Comparing Cloud Desktops: Windows Virtual Desktops vs. Horizon vs. Citrix
One of the great things about the cloud desktop market is that there are a number of offerings to choose from, each with different strengths and weaknesses.
But having so much choice can also be a challenge. If you are new to the world of cloud desktops, you may be unsure which solution is the best for your needs.
This article provides guidance by comparing the pros and cons of three leading cloud desktop platforms: Windows Virtual Desktop, VMware Horizon Desktop and Citrix Cloud Desktops.
What is a cloud desktop?
Before diving into the similarities and differences between these solutions, let’s define what a cloud desktop is.
A cloud desktop is a virtual machine that runs in the cloud and hosts a desktop environment. Users can connect to the environment remotely, meaning that their desktop applications and data are accessible from anywhere with an Internet connection.
Cloud desktops are similar to but different from Virtual Desktop Infrastructure, or VDI. VDI platforms host virtual desktop sessions on local servers rather than in the cloud. VDI provides many of the same benefits as cloud desktops, and in some ways, VDI can be more secure and cost-effective. However, because cloud desktops centralize desktop environments in highly available public clouds, they offer maximum flexibility and reliability.
Comparing cloud desktop platforms
Windows Virtual Desktop, VMware Horizon Desktop and Citrix Cloud Desktops all offer the same basic functionality: The ability to host desktop environments in the cloud. They also all support application virtualization, which means they can stream individual apps instead of full desktop environments from the cloud if desired.
However, the three platforms differ in nuanced but important ways.
Operating system support
Windows Virtual Desktop, as its name suggests, supports virtualization only for Windows –specifically, Windows 7, Windows 10, and Windows Server 2012 R2, 2016, 2019.
VMware Horizon and Citrix Cloud Desktops are more flexible. They can host Linux-based desktop environments as well as Windows. Of course, given that the vast majority of businesses use Windows desktops, this difference is likely not important for many use cases.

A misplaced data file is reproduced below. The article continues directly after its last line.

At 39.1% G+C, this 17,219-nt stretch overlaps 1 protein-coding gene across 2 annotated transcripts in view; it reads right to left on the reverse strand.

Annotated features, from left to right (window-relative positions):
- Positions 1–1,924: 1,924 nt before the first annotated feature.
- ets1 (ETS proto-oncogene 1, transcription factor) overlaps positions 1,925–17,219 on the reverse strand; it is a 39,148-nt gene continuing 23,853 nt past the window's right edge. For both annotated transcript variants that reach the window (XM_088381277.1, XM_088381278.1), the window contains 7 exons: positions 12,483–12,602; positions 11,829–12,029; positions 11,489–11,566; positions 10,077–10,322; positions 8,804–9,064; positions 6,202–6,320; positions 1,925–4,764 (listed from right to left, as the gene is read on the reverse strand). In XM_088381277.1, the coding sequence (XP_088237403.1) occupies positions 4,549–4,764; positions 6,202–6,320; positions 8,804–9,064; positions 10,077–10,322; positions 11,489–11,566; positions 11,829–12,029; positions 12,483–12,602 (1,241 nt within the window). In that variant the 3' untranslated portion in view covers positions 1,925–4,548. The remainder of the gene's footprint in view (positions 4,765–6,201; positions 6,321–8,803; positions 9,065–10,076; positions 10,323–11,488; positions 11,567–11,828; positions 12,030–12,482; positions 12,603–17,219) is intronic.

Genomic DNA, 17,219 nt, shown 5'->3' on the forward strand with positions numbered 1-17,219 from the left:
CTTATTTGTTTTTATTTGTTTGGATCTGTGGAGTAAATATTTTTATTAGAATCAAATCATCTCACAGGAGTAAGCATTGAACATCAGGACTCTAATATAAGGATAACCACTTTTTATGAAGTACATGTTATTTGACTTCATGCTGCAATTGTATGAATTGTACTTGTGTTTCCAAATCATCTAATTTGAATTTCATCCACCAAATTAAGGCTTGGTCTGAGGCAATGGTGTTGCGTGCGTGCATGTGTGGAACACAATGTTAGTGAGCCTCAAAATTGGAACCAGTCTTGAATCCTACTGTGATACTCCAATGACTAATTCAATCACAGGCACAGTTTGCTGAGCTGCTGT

Cloud hosting options
When it comes to which cloud will host your desktops, VMware Horizon is the most flexible option. It can run on any major public cloud.
In contrast, Citrix Cloud Desktops and Windows Virtual Desktop are hosted in the Azure cloud. (Citrix’s other VDI solutions can be deployed on other public clouds, but its fully managed cloud desktop solution runs in Azure.)
Single vs. multiple sessions
Currently, Windows Virtual Desktop boasts support for multiple sessions. That means multiple users can share the same virtual desktop at the same time, with each user operating in a secure, isolated session. This flexibility can reduce the total number of cloud desktops that an organization needs to deploy.
Horizon and Citrix Cloud Desktops don’t offer this option. On their platforms, only one user can be connected to each virtual machine at a time. (Multiple users can share a virtual machine, but they can’t use it concurrently.)
Windows Virtual Desktop was designed from the beginning to function only as a cloud desktop platform. Although Microsoft offers separate VDI solutions that can be deployed on-premises, they are not closely related to Windows Virtual Desktop, and you can’t easily migrate from Windows Virtual Desktop to Microsoft VDI platform.
That makes Windows Virtual Desktop different from Horizon and Citrix Cloud Desktops, both of which are based on VDI frameworks that their respective vendors offered prior to going into the cloud desktop market.
This means that Horizon and Citrix Cloud Desktops may be a better choice for organizations that want the flexibility of moving some of their desktop virtualization environment on-premises, now or in the future. They can do so without having to move to a totally new platform.
Windows Virtual Desktop, which debuted in September 2018, is the newest cloud desktop offering that we’re comparing in this article. VMware Horizon traces its roots to 2006 (although the product has evolved significantly since then), and Citrix has been offering cloud desktops since 2015 (and has been doing VDI for longer than that). From this perspective, VMware and Citrix’s offerings are more established
This isn’t to say that Windows Virtual Desktop is less reliable. It’s a production-ready, enterprise-grade product. But it is a newer solution, and it arguably still feels a little rougher around the edges than the other platforms.
On the other hand, Windows Virtual Desktop offers the advantage of having been built from the start for the cloud, rather than being born as a VDI solution that was extended into the cloud. It can feel more modern in that respect.
Conclusion: Which cloud desktop service to use when
In sum, Windows Virtual Desktop makes sense if you want to benefit from multi-session support and you want a cloud desktop platform that is well integrated into the Azure cloud.
Meanwhile, the major advantages of VMware Horizon and Citrix Cloud Desktops are that they are in many ways more flexible with regard to how they are hosted and which types of operating systems you can run.